The first room-temperature superconductor has finally been found

It’s here: Scientists have reported the discovery of the first room-temperature superconductor, after more than a century of waiting.

The discovery evokes daydreams of futuristic technologies that could reshape electronics and transportation. Superconductors transmit electricity without resistance, allowing current to flow without any energy loss. But all superconductors previously discovered must be cooled, many of them to very low temperatures, making them impractical for most uses.

Now, scientists have found the first superconductor that operates at room temperature — at least given a fairly chilly room. The material is superconducting below temperatures of about 15° Celsius (59° Fahrenheit), physicist Ranga Dias of the University of Rochester in New York and colleagues report October 14 in Nature.

The team’s results “are nothing short of beautiful,” says materials chemist Russell Hemley of the University of Illinois Chicago, who was not involved with the research.

However, the new material’s superconducting superpowers appear

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Superconductor technology for smaller, sooner fusion

Superconductor technology for smaller, sooner fusion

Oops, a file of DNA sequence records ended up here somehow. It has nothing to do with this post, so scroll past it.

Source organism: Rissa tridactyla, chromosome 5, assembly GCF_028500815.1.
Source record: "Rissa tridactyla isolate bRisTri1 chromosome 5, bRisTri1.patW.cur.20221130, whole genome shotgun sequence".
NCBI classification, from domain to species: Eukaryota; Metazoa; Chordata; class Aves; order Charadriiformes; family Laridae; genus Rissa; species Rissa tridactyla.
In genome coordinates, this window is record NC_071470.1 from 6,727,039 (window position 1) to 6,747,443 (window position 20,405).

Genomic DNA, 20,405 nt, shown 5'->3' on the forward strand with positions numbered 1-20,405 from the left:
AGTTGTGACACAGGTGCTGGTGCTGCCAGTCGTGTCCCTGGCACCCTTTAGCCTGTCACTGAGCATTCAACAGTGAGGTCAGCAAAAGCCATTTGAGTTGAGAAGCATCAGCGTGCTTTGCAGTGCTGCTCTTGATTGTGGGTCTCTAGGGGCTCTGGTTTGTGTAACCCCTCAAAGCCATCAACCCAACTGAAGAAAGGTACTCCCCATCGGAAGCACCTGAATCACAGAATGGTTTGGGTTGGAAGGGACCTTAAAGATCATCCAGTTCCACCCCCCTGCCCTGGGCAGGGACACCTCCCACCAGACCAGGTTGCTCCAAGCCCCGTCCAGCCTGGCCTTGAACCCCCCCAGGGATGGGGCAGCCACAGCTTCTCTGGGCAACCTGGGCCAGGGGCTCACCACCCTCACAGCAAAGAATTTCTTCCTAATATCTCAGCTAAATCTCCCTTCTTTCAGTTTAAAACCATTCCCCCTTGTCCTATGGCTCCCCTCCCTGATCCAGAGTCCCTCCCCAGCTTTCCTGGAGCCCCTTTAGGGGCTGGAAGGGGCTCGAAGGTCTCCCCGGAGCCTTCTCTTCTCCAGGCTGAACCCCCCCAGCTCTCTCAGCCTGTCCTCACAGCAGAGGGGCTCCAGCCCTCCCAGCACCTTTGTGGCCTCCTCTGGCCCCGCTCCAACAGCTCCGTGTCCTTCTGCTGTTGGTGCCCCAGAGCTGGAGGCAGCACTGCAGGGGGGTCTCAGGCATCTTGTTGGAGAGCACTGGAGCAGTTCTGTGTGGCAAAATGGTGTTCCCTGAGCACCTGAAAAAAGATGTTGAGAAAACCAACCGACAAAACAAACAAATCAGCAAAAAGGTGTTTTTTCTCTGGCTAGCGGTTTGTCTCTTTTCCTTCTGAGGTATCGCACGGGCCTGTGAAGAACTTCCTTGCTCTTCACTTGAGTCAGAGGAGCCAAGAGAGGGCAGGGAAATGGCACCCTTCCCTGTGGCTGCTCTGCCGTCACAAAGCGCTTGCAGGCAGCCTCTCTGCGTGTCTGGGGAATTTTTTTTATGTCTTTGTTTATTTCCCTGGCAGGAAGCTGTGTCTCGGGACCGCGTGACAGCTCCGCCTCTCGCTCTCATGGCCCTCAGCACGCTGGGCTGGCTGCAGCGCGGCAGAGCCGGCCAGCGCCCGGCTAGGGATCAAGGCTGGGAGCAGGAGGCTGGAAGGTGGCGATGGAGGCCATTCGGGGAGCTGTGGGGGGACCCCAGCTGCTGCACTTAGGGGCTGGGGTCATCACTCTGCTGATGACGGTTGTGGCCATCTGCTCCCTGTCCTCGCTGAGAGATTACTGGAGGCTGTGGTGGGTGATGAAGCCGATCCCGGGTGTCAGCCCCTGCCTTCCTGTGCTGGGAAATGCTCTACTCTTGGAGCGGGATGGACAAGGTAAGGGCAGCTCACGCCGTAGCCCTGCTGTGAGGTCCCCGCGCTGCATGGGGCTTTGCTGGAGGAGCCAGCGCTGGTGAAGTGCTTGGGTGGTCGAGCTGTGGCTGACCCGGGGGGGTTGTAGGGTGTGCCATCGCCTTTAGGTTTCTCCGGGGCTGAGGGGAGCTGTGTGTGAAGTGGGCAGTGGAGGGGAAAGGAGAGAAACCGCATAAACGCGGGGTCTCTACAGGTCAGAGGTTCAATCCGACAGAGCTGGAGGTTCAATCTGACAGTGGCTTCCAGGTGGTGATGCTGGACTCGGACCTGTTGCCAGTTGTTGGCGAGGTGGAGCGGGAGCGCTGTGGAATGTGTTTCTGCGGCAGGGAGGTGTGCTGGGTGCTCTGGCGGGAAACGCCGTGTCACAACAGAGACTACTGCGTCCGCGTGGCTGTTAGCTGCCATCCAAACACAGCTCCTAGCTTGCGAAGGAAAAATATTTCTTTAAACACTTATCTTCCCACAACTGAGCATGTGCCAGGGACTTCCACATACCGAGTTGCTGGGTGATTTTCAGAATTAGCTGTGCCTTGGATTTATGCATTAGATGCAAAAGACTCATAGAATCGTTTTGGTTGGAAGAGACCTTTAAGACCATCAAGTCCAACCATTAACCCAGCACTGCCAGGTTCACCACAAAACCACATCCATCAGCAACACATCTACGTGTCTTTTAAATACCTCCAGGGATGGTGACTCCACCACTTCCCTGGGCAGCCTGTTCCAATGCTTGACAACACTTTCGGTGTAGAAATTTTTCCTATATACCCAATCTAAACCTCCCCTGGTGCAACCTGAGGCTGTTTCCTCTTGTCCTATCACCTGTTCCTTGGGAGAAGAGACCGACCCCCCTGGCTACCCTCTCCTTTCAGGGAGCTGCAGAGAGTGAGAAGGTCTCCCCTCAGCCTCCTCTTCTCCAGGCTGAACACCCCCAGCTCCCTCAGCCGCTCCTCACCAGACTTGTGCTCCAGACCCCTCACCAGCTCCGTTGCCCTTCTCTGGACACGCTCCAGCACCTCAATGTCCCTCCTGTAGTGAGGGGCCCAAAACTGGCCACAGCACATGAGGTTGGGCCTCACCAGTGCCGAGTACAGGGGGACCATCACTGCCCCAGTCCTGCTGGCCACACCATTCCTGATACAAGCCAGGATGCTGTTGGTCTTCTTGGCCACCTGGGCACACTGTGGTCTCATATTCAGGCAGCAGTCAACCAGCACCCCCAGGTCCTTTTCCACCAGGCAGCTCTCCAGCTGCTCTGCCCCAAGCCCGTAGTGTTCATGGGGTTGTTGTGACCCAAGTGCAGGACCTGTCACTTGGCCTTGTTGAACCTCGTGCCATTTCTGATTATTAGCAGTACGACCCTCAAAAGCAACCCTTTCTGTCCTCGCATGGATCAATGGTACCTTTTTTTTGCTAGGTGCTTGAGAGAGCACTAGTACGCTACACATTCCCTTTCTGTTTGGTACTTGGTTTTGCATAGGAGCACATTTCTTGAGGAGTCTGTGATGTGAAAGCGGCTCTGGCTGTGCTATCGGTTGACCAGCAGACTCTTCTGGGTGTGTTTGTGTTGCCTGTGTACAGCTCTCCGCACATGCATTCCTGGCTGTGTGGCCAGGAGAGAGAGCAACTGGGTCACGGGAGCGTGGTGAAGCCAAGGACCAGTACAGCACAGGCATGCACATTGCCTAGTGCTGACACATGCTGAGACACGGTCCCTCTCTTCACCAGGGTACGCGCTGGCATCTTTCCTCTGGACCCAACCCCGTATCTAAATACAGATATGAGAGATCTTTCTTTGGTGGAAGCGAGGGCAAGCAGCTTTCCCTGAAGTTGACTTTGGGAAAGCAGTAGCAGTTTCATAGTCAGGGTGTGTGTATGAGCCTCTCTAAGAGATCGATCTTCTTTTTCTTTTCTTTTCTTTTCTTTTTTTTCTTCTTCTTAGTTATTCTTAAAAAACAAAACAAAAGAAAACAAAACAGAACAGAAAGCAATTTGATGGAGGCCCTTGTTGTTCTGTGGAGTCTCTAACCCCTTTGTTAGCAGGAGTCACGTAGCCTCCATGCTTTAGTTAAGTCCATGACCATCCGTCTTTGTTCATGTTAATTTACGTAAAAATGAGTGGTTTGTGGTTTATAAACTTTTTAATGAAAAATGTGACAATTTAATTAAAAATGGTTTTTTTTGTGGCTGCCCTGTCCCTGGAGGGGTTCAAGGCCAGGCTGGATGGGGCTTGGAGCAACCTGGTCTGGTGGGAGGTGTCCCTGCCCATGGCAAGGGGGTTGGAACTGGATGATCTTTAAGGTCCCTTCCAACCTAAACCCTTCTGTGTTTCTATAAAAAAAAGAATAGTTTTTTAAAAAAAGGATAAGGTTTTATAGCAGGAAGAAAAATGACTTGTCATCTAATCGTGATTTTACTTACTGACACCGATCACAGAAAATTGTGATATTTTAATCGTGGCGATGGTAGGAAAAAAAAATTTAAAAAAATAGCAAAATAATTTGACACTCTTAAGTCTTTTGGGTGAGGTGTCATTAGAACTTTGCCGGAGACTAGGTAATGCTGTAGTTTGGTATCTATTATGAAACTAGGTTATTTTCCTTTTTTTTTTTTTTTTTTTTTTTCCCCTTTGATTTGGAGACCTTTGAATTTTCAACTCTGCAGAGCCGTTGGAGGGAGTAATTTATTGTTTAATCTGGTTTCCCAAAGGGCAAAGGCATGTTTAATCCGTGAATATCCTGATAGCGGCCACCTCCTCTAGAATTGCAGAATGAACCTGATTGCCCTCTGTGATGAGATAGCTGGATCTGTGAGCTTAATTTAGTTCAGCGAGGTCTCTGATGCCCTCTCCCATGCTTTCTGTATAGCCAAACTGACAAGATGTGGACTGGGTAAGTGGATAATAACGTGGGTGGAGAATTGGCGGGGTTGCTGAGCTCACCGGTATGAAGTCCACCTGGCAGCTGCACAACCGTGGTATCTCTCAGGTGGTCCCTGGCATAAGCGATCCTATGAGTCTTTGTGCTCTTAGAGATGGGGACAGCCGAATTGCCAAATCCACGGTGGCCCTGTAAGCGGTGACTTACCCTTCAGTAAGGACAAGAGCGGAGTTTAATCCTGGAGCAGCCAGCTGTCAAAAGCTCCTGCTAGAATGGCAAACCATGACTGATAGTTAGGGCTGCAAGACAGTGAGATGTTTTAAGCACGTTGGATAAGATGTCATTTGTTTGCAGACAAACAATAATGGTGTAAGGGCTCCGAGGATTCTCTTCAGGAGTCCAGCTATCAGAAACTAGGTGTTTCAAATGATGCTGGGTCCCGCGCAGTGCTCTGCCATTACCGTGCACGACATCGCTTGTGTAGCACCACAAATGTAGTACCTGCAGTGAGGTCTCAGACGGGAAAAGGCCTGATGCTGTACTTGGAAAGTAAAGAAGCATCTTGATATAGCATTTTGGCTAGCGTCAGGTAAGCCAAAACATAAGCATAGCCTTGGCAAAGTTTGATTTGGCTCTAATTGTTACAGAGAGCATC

The assembly designed for the third SULTAN cable test features two 3-meter VIPER HTS cables in parallel and connected with a copper joint at the bottom; cryogenic helium and electrical current are injected at the top.once installed in SULTAN. The outer superstructure provides structural support to react the enormous lateral electromechanical body loads generated within the cables during testing. A unique aspect of this design, provided by the materials and the trapezoidal extension at the mid-plane, is the ability to axial strain the cables during testing to better replicate the conditions that would be experienced by VIPER cableswithin a high-field magnet. Credit: Jose Estrada/PSFC

Scientists have long sought to harness fusion as an inexhaustible and carbon-free energy source. Within the past few years, groundbreaking high-temperature superconductor technology (HTS) sparked a new vision for achieving practical fusion energy. This approach, known as the high-field pathway to fusion, aims to generate fusion

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